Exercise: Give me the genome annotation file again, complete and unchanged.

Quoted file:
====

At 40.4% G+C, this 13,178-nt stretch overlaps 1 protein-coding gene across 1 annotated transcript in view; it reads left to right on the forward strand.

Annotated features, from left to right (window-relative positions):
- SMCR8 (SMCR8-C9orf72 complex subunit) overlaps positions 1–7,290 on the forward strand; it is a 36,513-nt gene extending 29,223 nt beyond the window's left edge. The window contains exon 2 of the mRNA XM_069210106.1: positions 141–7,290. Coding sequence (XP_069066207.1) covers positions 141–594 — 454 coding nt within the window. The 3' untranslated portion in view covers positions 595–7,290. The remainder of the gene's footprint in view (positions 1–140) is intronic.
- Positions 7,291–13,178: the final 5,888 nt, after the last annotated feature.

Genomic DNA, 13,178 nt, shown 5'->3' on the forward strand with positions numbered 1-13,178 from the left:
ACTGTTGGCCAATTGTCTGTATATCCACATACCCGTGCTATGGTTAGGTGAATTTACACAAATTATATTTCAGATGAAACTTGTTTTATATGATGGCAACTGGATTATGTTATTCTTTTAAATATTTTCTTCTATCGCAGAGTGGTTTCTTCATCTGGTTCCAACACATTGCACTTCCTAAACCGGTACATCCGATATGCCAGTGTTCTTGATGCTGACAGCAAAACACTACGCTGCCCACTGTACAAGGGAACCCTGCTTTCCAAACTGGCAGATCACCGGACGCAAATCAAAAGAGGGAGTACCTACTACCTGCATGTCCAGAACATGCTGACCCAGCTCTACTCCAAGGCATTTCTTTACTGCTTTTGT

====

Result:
At 40.4% G+C, this 13,178-nt stretch overlaps 1 protein-coding gene across 1 annotated transcript in view; it reads left to right on the forward strand.

Annotated features, from left to right (window-relative positions):
- SMCR8 (SMCR8-C9orf72 complex subunit) overlaps positions 1–7,290 on the forward strand; it is a 36,513-nt gene extending 29,223 nt beyond the window's left edge. The window contains exon 2 of the mRNA XM_069210106.1: positions 141–7,290. Coding sequence (XP_069066207.1) covers positions 141–594 — 454 coding nt within the window. The 3' untranslated portion in view covers positions 595–7,290. The remainder of the gene's footprint in view (positions 1–140) is intronic.
- Positions 7,291–13,178: the final 5,888 nt, after the last annotated feature.

Genomic DNA, 13,178 nt, shown 5'->3' on the forward strand with positions numbered 1-13,178 from the left:
ACTGTTGGCCAATTGTCTGTATATCCACATACCCGTGCTATGGTTAGGTGAATTTACACAAATTATATTTCAGATGAAACTTGTTTTATATGATGGCAACTGGATTATGTTATTCTTTTAAATATTTTCTTCTATCGCAGAGTGGTTTCTTCATCTGGTTCCAACACATTGCACTTCCTAAACCGGTACATCCGATATGCCAGTGTTCTTGATGCTGACAGCAAAACACTACGCTGCCCACTGTACAAGGGAACCCTGCTTTCCAAACTGGCAGATCACCGGACGCAAATCAAAAGAGGGAGTACCTACTACCTGCATGTCCAGAACATGCTGACCCAGCTCTACTCCAAGGCATTTCTTTACTGCTTTTGT